Control and coordination takes place once the scene is secure. This phase involves compiling the information obtained from the outside investigation and making it available to the inside investigation. The people operating in this capacity direct investigative endeavors by acting as the filter for incoming and outgoing information by briefing and debriefing. They are responsible for resources acquisition and allocation. A command post is set up near the crime scene, but at a distance so as to not interfere.

Inside Investigation

The inside investigation may occur within a building or outside. The term “inside” is used to indicate that this phase of the investigation is generally confined to the crime scene itself. It is like piecing a puzzle together by collecting physical evidence. The inside phase may need to be moved to a secure area if, for example, the structure is unstable.

The crime scene investigator should meet with the first responders at the command post to learn what actions have been taken. Are there are any victims? Is there any relevant information from witnesses regarding the scene? Are there any known hazardous materials present? Is there any physical evidence already located? They should establish perimeters. The inner perimeter should encompass the blast area including where the evidence is present. The command post should be set up at this boundary and should be determined by multiplying 1.5 by the distance from the epicenter to the farthest piece of evidence located. The outer perimeter is the distance at which investigators want to keep people away not affiliated with the crime scene.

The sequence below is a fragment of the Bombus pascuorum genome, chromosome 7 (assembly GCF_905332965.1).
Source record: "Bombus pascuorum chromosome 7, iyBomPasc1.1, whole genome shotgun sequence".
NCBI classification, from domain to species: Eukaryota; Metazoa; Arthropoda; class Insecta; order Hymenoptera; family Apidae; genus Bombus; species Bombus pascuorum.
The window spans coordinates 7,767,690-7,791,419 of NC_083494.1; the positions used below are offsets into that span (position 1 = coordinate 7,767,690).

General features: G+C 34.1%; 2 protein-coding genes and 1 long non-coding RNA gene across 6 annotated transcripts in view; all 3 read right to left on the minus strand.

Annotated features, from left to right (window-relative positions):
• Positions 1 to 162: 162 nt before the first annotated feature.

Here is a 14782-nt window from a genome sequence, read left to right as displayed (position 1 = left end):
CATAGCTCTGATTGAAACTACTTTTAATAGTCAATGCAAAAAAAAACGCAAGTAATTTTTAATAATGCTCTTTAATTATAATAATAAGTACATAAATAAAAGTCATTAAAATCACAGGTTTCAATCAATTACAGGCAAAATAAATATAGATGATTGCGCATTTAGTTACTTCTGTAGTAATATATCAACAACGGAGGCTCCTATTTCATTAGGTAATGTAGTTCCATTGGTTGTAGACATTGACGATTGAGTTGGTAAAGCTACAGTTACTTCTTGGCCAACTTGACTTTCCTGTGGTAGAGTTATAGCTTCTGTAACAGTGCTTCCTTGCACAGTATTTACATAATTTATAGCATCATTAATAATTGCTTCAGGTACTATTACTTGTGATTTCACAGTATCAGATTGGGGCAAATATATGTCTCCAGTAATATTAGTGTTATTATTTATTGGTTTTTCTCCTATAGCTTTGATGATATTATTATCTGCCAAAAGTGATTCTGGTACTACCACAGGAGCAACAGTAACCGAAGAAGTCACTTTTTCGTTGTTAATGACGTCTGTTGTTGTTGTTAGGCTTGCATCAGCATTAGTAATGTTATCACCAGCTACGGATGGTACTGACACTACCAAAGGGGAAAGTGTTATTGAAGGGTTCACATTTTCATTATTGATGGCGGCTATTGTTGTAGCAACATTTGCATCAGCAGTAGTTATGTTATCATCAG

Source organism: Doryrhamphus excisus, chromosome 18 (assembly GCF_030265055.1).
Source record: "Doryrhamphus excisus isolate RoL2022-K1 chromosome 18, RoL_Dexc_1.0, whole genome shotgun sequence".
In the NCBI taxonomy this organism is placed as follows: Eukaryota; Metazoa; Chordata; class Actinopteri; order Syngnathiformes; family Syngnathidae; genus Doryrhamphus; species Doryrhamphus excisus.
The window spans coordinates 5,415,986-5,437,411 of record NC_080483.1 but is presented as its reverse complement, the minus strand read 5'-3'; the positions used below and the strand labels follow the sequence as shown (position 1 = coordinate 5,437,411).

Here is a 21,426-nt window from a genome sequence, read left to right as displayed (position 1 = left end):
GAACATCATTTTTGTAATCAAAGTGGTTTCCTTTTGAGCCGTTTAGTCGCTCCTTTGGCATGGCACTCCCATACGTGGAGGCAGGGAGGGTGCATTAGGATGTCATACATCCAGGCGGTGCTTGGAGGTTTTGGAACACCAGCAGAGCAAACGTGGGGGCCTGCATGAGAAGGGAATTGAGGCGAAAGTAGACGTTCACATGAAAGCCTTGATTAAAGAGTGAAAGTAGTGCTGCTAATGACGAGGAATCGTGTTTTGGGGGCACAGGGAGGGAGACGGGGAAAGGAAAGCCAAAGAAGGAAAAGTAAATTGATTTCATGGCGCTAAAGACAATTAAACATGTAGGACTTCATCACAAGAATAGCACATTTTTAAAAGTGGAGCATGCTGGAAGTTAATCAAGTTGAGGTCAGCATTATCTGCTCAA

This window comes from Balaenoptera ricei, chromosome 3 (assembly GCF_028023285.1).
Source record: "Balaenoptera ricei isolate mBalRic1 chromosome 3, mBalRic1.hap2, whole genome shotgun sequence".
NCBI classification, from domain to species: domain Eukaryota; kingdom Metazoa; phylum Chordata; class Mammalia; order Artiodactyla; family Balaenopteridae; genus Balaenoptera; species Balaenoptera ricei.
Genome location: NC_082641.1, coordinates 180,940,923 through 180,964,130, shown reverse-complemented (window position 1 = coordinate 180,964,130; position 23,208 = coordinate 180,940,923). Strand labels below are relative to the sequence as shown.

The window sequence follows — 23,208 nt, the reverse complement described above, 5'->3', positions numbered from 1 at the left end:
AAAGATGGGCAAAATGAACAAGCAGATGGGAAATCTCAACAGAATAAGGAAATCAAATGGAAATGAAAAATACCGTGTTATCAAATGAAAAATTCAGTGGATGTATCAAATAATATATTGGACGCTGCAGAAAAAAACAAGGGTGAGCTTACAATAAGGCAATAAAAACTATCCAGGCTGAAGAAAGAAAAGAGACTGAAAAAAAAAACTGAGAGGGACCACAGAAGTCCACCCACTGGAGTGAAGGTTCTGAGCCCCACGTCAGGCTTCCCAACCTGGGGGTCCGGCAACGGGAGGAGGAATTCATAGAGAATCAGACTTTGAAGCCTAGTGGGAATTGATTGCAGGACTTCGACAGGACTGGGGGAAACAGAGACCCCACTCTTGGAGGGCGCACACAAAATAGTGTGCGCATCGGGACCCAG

The investigator needs to conduct a walkthrough for observation purposes to identify the “nature of the explosion” and possible evidentiary items. The process of documenting the scene may commence during this stage.

After the walkthrough the team lead should come up with an investigative plan for the scene such as contamination prevention. Contamination of the scene with trace evidence is a real possibility. The investigators should wear Tyvek or laundered clothes and shoe coverings. Care should be taken to avoid stepping on potential evidence and destroying things like shoeprints, tire treads, etc.

The team lead should brief the team and assign specific tasks, ensure that team members are wearing proper protective clothing, and provide reminders not to forget the basics—to be on the lookout for fingerprints, shoeprints, tire treads, tool marks, and trace evidence such as DNA, blood, fibers, suspicious packaging and wrappers, etc. A member should be assigned to swab explosive residue.

A number of steps take place during the inside investigation including establishment of a team lead, evidence identification, documentation, collection, and preservation, and the performance of a final survey.